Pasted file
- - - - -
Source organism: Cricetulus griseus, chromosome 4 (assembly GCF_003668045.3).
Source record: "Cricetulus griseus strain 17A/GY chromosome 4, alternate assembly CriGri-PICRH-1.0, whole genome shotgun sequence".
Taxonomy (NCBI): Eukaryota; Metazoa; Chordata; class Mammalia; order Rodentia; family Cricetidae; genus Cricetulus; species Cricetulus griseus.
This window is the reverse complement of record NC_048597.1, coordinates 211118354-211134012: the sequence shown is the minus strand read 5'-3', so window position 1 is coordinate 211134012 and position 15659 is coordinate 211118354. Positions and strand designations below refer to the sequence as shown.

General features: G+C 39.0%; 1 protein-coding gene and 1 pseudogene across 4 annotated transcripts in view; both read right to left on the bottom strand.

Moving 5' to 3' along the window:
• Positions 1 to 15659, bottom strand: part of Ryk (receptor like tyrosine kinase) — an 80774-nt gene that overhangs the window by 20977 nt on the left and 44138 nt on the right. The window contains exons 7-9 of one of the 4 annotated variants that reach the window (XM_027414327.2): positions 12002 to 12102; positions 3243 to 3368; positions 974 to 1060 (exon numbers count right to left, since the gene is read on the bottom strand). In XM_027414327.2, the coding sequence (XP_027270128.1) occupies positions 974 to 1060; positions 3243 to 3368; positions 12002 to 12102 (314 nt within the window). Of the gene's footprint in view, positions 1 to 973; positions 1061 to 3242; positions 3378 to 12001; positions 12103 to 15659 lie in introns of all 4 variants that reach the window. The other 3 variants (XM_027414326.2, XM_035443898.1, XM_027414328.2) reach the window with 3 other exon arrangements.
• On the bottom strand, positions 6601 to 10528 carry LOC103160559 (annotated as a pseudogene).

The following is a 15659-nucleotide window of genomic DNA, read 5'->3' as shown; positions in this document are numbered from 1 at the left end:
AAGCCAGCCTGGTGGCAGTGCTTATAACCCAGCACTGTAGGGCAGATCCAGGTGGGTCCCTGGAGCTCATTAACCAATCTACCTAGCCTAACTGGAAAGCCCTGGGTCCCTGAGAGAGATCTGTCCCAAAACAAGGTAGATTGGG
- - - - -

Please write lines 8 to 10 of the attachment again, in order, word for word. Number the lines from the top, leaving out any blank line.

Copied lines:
• On the bottom strand, positions 6601 to 10528 carry LOC103160559 (annotated as a pseudogene).

The following is a 15659-nucleotide window of genomic DNA, read 5'->3' as shown; positions in this document are numbered from 1 at the left end:
AAGCCAGCCTGGTGGCAGTGCTTATAACCCAGCACTGTAGGGCAGATCCAGGTGGGTCCCTGGAGCTCATTAACCAATCTACCTAGCCTAACTGGAAAGCCCTGGGTCCCTGAGAGAGATCTGTCCCAAAACAAGGTAGATTGGG